"Community" is a big topic these days. I wrote an article on it last week and on Sunday my pastor preached about it. I've also received emails about it.
Rarely do I write on the subject two weeks in a row, but I'm still thinking about this one. After last week's article, someone asked me what "community" is. It was a good question.
So, what is "community" in the biblical sense? In Acts we read about how the disciples of Jesus shared everything they had with one another so that no one was in need. Older versions say that they had all things in common. They had fellowship.
Now I can do fellowship. In many churches fellowship means food--good food. Many church people excel in making good food.
Somehow, though, I don't think that this is what the biblical writers had in mind. Of course sharing food (and recipes)d is part of community because that is what humans do; however, this phrase, according to Strong's Concordance, comes from a "primary preposition denoting union." Another word that may be more familiar to us that describes this is "companionship."
In companionship there is closeness or camaraderie. People like being together and there is a sense of being family. I think I sensed this the other day when my church grilled burgers at Music at the Junction. There were several of us there and we all got along. We had a common purpose--to raise funds and to be part of the City of La Junta as well as our church--and our group did a great job working together (a couple of us actually started grooving to the beat, but that's for another commentary). All of us really enjoyed ourselves.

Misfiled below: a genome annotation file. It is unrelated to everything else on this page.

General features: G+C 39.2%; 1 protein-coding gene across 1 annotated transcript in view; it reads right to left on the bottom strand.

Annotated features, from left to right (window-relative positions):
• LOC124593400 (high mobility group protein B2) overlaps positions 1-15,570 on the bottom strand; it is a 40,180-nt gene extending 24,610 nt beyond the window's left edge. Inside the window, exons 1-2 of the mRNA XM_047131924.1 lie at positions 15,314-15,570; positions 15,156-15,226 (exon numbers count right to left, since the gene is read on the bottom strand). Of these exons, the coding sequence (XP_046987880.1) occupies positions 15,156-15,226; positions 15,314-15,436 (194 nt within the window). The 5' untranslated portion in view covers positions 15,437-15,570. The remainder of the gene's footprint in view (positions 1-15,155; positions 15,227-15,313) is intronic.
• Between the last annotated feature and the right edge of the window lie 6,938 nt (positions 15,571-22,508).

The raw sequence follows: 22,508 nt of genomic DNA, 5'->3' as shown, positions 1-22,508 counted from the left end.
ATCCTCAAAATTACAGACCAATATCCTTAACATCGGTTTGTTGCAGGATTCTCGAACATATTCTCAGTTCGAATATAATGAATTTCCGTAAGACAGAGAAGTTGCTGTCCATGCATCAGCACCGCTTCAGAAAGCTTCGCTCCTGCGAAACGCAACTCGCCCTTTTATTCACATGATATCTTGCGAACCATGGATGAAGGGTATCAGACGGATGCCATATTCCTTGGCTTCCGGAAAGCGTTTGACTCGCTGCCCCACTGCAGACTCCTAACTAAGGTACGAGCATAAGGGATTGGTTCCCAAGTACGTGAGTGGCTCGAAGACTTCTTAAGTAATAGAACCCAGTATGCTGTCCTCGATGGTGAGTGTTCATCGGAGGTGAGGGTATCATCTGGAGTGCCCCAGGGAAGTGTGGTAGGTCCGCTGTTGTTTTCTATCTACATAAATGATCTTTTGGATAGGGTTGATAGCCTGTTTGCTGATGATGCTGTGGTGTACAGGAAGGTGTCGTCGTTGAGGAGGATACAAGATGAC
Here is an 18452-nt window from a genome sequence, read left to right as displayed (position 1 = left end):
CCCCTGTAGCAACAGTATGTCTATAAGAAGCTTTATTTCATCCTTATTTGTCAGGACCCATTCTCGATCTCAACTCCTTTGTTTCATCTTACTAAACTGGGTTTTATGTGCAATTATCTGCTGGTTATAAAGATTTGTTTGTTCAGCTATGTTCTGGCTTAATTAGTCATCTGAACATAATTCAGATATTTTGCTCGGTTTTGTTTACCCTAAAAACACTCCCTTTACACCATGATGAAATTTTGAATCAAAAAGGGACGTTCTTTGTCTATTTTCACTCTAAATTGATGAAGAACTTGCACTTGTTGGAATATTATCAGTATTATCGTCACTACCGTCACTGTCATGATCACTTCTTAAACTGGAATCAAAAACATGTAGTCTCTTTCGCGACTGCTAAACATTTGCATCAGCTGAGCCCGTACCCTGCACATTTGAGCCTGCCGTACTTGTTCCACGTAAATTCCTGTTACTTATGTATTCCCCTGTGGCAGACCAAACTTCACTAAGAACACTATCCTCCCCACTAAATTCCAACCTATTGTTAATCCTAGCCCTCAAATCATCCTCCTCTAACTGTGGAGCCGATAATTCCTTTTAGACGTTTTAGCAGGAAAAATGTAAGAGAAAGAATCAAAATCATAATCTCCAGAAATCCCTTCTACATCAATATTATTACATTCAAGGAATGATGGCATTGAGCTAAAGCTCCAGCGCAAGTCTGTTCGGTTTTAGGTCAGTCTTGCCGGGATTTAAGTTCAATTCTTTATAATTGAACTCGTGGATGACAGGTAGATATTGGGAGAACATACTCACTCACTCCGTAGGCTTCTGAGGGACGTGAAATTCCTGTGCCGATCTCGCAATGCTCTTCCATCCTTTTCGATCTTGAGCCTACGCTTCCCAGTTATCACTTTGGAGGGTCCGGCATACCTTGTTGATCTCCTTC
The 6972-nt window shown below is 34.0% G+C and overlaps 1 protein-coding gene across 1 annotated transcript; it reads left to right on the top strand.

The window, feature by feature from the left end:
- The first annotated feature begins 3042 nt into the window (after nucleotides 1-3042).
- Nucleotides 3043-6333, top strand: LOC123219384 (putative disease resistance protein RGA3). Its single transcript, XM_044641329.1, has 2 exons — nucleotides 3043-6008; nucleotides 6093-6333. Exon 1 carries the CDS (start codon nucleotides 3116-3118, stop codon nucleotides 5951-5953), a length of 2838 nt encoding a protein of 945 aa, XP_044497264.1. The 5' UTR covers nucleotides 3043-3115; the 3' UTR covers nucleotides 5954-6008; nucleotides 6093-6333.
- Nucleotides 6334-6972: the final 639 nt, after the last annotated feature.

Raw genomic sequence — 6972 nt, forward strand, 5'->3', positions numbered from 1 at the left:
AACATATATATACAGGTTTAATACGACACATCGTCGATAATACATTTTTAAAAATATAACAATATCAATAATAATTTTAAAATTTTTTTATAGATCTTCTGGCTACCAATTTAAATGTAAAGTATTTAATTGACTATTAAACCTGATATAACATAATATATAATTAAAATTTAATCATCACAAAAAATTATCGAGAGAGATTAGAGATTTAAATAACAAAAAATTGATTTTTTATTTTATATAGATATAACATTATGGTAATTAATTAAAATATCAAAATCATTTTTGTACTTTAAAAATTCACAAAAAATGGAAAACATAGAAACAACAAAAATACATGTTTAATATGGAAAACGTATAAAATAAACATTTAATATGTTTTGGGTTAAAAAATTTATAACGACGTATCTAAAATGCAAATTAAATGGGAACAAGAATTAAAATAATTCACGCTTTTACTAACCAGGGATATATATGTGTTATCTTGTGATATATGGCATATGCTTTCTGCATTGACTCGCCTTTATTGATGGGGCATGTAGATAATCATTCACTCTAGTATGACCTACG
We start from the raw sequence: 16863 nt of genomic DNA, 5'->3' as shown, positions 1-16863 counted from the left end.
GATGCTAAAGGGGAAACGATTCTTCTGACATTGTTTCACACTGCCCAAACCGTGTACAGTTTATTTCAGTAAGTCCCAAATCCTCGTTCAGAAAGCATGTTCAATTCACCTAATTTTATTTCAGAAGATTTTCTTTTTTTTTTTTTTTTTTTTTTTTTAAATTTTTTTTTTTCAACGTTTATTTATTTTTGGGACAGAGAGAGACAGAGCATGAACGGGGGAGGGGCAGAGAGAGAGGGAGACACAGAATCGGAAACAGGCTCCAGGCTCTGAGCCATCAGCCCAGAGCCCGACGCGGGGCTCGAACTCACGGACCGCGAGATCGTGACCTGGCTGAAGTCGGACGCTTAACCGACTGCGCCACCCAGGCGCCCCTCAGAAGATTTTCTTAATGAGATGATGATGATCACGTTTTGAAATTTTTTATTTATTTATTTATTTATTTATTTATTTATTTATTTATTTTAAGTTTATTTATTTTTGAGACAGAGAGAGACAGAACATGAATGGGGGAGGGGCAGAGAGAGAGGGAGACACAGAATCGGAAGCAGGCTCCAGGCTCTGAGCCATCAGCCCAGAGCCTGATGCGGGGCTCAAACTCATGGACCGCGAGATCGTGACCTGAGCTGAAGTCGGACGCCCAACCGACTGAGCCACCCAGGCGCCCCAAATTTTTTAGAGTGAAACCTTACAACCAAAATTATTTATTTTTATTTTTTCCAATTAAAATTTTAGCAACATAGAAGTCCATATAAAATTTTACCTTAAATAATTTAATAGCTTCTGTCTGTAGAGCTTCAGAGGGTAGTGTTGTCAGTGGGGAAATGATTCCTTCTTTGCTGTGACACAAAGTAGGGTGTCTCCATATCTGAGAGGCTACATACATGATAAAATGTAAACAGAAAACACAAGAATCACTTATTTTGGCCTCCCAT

Isn't that what the church is supposed to be doing? Working together for a common purpose? The purpose of the church is to tell others about Christ and to help disciples grow. In helping each other grow, we are supposed to build that familial sense, that camaraderie of brotherhood (and sisterhood) in Christ. We are to help each other and also be available to the community outside our four walls (this is a topic for another commentary as well. Many people tend to equate the "church" with the building rather than thinking of it as an abstract entity of people as described in scripture.). That sense of community comes when we all get along working together for that same purpose.